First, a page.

Heat Load All homes have an internal heat load, which is defined as the amount of heat that is generated from within the home. Most of us think of heat as something that enters our homes through windows or open doors and windows during the day brought on by the sun, but heat is also created internally within our homes. Factors such as the number of people living in our homes, their activities, as well as their things, such as televisions, cooking and office equipment, showers, non-led light bulbs and computers, and just about everything that plugs into a wall outlet all create heat within our homes which can be referred to as a home's internal heat load. As a home's internal heat load increases, so does the internal temperature, and therefore the AC system will kick on and run longer to cool down a home with a higher internal heat load versus a home with a very low internal heat load.
Insulation Insulation plays an important role in controlling the temperature in our homes. Homes that are tightly sealed and well insulated will stay colder longer due to a higher insulation factor which will trap cold air inside the home, and hot air outside of the home, or vice versa, which means the HVAC system wont be running nearly as often when compared to a home with a poor insulation factor. Theoretically, if a home was absolutely insulated, the air conditioner would only have to work to remove the homes internal heat load, and would rarely operate. Factors such as opening and closing doors or windows also affect how much heat enters a home, which will affect system run time.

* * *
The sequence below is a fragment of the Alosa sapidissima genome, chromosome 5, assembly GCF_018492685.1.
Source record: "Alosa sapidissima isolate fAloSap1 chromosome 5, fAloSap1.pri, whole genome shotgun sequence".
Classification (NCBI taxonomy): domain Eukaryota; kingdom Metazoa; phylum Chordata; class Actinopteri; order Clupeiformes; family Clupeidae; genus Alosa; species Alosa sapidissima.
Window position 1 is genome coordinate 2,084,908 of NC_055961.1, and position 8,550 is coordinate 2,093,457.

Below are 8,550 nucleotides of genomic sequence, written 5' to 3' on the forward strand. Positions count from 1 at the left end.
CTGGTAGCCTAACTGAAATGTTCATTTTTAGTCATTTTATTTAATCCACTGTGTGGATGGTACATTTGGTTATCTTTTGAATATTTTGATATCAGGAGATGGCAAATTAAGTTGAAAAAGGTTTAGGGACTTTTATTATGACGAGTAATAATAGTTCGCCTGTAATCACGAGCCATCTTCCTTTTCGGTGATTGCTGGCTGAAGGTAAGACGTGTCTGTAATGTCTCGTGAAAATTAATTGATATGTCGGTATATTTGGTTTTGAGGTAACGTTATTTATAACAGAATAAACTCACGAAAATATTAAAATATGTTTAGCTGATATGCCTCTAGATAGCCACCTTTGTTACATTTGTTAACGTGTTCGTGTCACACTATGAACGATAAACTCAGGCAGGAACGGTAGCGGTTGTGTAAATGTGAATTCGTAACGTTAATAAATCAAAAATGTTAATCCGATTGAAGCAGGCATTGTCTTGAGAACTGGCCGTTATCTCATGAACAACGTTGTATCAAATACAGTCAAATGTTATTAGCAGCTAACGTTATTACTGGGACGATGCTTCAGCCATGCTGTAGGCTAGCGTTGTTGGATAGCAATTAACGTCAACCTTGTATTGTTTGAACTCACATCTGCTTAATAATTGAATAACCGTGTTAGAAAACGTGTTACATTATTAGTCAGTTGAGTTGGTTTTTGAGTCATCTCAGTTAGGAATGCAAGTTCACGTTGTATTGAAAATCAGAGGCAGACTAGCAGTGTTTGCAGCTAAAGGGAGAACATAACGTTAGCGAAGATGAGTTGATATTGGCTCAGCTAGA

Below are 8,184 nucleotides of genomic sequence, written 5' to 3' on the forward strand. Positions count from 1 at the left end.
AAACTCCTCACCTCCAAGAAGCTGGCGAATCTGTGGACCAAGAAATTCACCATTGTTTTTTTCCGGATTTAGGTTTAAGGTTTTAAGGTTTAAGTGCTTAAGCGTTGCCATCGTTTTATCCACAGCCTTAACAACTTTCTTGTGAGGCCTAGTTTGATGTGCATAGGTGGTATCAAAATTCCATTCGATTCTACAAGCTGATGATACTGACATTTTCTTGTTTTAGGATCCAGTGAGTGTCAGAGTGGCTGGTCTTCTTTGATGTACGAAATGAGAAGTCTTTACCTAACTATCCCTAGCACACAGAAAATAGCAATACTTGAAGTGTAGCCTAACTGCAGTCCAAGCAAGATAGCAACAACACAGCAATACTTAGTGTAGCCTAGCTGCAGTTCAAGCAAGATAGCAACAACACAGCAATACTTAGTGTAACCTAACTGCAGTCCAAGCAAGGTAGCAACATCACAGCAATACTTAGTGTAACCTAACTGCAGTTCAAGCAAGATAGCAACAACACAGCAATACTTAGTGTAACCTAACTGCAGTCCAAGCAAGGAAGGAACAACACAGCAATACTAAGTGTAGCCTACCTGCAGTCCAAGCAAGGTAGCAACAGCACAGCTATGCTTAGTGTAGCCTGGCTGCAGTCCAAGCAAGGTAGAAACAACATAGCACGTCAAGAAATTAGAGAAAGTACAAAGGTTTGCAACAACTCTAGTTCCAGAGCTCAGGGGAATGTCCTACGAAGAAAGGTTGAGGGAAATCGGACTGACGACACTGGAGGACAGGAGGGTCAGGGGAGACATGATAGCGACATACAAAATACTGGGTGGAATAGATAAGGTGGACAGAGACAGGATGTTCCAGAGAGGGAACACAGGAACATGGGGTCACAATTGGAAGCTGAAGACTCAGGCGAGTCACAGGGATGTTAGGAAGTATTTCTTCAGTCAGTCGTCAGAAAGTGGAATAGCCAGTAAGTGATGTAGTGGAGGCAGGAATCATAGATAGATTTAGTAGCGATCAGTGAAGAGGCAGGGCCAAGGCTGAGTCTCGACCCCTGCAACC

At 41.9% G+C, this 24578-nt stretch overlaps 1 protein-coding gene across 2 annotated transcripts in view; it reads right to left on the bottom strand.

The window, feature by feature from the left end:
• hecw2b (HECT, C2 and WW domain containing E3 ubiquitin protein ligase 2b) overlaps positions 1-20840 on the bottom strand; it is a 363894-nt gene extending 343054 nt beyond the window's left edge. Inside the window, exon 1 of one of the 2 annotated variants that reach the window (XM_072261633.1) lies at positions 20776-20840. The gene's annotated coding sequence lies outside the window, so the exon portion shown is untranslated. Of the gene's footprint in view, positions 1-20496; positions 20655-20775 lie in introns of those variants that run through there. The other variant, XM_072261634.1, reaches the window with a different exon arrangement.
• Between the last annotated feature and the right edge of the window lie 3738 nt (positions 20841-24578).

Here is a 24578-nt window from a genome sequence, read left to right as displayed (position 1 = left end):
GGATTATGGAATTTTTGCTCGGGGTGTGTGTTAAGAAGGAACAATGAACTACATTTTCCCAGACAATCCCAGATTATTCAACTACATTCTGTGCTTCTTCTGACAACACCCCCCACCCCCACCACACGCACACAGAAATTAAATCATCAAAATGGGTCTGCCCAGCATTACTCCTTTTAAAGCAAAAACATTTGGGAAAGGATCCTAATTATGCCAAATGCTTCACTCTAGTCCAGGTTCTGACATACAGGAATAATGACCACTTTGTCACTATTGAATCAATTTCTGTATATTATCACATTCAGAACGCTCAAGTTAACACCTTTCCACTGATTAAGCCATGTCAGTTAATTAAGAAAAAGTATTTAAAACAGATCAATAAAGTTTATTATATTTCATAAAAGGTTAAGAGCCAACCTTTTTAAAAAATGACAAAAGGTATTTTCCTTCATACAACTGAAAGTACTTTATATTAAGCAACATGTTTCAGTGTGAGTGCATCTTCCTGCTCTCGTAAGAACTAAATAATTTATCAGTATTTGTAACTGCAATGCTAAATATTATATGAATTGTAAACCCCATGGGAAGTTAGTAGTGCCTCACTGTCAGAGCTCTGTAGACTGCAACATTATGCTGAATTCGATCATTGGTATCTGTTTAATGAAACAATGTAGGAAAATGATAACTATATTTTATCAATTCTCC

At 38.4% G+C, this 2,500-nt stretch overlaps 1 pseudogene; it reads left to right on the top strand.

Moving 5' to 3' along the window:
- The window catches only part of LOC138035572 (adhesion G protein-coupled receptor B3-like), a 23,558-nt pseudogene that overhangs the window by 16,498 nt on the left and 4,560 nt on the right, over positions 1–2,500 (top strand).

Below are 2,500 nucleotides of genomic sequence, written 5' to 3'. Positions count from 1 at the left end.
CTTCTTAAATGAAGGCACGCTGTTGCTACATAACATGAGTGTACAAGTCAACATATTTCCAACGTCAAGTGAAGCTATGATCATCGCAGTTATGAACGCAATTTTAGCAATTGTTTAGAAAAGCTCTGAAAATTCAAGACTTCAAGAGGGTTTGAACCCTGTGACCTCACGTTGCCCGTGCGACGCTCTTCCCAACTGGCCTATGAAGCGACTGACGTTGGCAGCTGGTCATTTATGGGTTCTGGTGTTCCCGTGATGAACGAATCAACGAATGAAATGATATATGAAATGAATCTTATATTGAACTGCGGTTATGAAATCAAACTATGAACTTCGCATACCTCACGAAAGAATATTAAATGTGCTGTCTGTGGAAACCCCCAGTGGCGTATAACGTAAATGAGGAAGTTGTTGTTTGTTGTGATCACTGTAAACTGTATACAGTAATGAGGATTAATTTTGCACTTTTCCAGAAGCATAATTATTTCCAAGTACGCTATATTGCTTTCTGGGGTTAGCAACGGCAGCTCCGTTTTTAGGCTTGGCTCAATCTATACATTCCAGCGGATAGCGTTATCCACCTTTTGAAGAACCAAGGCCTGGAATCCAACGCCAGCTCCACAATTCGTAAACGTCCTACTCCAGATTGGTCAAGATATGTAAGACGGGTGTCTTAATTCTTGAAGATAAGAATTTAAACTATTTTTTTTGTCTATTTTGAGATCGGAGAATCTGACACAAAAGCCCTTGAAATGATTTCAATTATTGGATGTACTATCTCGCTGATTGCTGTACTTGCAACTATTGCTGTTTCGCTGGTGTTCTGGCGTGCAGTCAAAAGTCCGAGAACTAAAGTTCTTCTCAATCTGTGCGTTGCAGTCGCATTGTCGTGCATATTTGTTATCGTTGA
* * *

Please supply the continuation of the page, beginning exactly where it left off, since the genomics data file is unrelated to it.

Equipment Maintenance Have you ever forgotten to change your air filter for a few months? What about if you didn't have your outdoor condenser coil cleaned for the entire year? Dirty air filters and dirty coils greatly reduce an air conditioners ability to transfer heat from the inside of your home (through the air filter) to outside of your home (through the condenser coil). If the AC system cannot pull all of your homes air through a dirty air filter, or transfer all of the heat outside of your home due to a dirty condenser coil, then it will run longer as it attempts to do so, and therefore use more energy.